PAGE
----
This project is probably a stretch. Heater control is a big deal in industry and there are already many complex solutions to heating control. Each situation is different and the designer must know the parameters and tolerances he is working with. It is not possible for the equipment operator to be expected to adjust the PID parameters on the fly because that is the engineer's job and a very complicated one at that. Plus, the indiscriminate adjustment of various parameters on the fly can easily cause system instability that is difficult to understand and correct unless all the system details are known. You will probably NOT want to use 3 discreet resistors for the heating. Typcially a pot like this is heated using banded silicone surface heaters wrapped around the pot. You must define the allowable temperature variation under operating conditions and how quickly the temperature must stabilize. From that data you can specify how much power the controller must be designed for. The smaller the allowable temperature variation, the higher the required power. Heating control is a bit simpler than, say, a robotic arm or other mechanical device and I doubt you will need derivative factors to do it. Just the capacity to change the temperature of the pot - under various states of fill - should do it. Remember that as soon as liquid is poured from the pot, the applied power will need to be reduced immediately to avoid overheating the remaining fluid. I suggest checking into alternative sensing devices such as IR optical/temperature sensing to avoid breakdown of the tiny thermocouples. You will also get more accurate readings on temperature than a t.c. placed on the outside of the pot. These solutions are difficult and expensive. Have a look at the control circuitry that exists at the industrial level and you will get an idea of how complex it can be. Programming the PID parameters is an iterative process and cannot be done from a set of tables. Good project - not many out there that can do this work. Good Luck.
@Bartek thyristors would certainly work. But as i explained, i do not want to put high currents on the board for 2 main reasons: First this will increase the size of the board. I want the board to have the same size as an LCD 20 by 4 board. And second, to drive 12 amperes a thyristor will need a large heatsink. Solid state relays are not that expensive after all, and there are nice large heatsinks for SSRs suitable for electric cabinet installation.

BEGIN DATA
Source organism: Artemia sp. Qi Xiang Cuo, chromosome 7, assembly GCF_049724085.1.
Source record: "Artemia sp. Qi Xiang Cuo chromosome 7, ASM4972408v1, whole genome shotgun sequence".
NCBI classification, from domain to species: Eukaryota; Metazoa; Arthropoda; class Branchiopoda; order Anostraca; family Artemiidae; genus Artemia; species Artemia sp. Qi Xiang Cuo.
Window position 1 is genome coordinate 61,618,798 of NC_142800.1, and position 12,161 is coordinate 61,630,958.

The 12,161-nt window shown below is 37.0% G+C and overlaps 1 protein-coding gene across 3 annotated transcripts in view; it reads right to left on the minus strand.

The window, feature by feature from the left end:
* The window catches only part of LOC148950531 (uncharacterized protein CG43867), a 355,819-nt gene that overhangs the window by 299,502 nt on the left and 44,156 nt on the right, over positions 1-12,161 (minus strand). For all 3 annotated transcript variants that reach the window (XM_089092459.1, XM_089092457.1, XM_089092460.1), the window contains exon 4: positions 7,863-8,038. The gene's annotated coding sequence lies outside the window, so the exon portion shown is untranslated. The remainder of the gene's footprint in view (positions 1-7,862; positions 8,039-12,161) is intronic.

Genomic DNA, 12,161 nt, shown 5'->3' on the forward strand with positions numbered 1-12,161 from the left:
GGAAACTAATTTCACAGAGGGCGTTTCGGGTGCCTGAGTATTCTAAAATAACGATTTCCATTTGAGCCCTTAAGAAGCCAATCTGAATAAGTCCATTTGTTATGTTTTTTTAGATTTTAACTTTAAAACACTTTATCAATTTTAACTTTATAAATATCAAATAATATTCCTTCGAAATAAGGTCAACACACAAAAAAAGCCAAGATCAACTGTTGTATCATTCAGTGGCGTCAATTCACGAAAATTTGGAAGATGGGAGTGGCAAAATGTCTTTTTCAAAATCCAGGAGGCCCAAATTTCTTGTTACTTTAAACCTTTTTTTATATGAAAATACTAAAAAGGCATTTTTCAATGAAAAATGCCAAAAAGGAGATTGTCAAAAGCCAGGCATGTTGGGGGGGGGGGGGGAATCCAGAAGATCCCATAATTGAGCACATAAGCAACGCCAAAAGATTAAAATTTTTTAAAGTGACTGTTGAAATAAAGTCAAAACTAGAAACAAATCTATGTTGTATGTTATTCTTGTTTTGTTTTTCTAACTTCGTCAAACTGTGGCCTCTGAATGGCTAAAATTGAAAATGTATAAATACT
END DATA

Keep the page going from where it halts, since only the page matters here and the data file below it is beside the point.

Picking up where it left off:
But most important is that this controller will be used in an industrial application (in a big factory that makes wooden furniture), which means that the most vulnerable parts must be quickly and easily accessible and replaceable.
@Bartek I have already make other PID controllers. Therefore, for me, it is not a big deal to triple the program and make a triple PID. I may not use the D term at all, the reaction time of the system is slow and kinda stable.
But After all, it is more fun to make a PID controller -even if it is actually PI. And as i always say, something that is not fun to do it, its not worth doing it.
Hello, control engineering student here.
Although PID controller is very fancy, i believe in this sort of application it\'s an overkill. As long as you don\'t have to control temperature very precisely and the reference trajectory is not going to change rapidly too often, I\'d recommend using a simple two-state regulator with hysteresis. With PID, you have to take care of noises(I believe you know what happens when you try to calculate the derivative of noisy signal), also, you should implement anti-windup mechanism. Lot of coding and lot of possibility of problems. Two-state regulator requires just a few lines of code.
And instead of using a solid state relays, maybe a thyristors would be a cheaper and more reliable solution?
@George yes indeed, but Microchip offers this package only in 1000 reel :/
@Cheerio I felt exactly the same when i received the package. With the hot-air it is very easy to solder it. And in comparison with the PDIP package, this one needs at least half of the time to solder it.